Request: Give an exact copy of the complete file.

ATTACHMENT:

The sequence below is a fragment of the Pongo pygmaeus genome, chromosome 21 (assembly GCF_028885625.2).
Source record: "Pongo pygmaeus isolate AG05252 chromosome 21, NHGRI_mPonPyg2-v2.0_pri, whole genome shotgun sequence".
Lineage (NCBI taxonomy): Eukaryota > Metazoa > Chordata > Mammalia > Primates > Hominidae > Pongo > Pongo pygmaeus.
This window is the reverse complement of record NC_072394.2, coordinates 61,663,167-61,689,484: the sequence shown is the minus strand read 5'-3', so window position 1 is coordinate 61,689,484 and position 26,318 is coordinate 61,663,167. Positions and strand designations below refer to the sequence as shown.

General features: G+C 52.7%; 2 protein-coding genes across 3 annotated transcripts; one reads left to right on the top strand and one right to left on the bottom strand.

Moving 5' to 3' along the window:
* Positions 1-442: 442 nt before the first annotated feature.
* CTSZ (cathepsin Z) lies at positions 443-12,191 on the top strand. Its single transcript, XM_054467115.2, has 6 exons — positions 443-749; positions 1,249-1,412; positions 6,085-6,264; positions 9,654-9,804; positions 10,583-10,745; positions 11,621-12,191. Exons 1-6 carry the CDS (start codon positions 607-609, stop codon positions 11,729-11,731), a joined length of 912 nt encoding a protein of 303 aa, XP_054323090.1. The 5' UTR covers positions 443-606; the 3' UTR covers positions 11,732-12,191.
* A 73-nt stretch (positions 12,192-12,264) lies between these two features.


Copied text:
The sequence below is a fragment of the Pongo pygmaeus genome, chromosome 21 (assembly GCF_028885625.2).
Source record: "Pongo pygmaeus isolate AG05252 chromosome 21, NHGRI_mPonPyg2-v2.0_pri, whole genome shotgun sequence".
Lineage (NCBI taxonomy): Eukaryota > Metazoa > Chordata > Mammalia > Primates > Hominidae > Pongo > Pongo pygmaeus.
This window is the reverse complement of record NC_072394.2, coordinates 61,663,167-61,689,484: the sequence shown is the minus strand read 5'-3', so window position 1 is coordinate 61,689,484 and position 26,318 is coordinate 61,663,167. Positions and strand designations below refer to the sequence as shown.

General features: G+C 52.7%; 2 protein-coding genes across 3 annotated transcripts; one reads left to right on the top strand and one right to left on the bottom strand.

Moving 5' to 3' along the window:
* Positions 1-442: 442 nt before the first annotated feature.
* CTSZ (cathepsin Z) lies at positions 443-12,191 on the top strand. Its single transcript, XM_054467115.2, has 6 exons — positions 443-749; positions 1,249-1,412; positions 6,085-6,264; positions 9,654-9,804; positions 10,583-10,745; positions 11,621-12,191. Exons 1-6 carry the CDS (start codon positions 607-609, stop codon positions 11,729-11,731), a joined length of 912 nt encoding a protein of 303 aa, XP_054323090.1. The 5' UTR covers positions 443-606; the 3' UTR covers positions 11,732-12,191.
* A 73-nt stretch (positions 12,192-12,264) lies between these two features.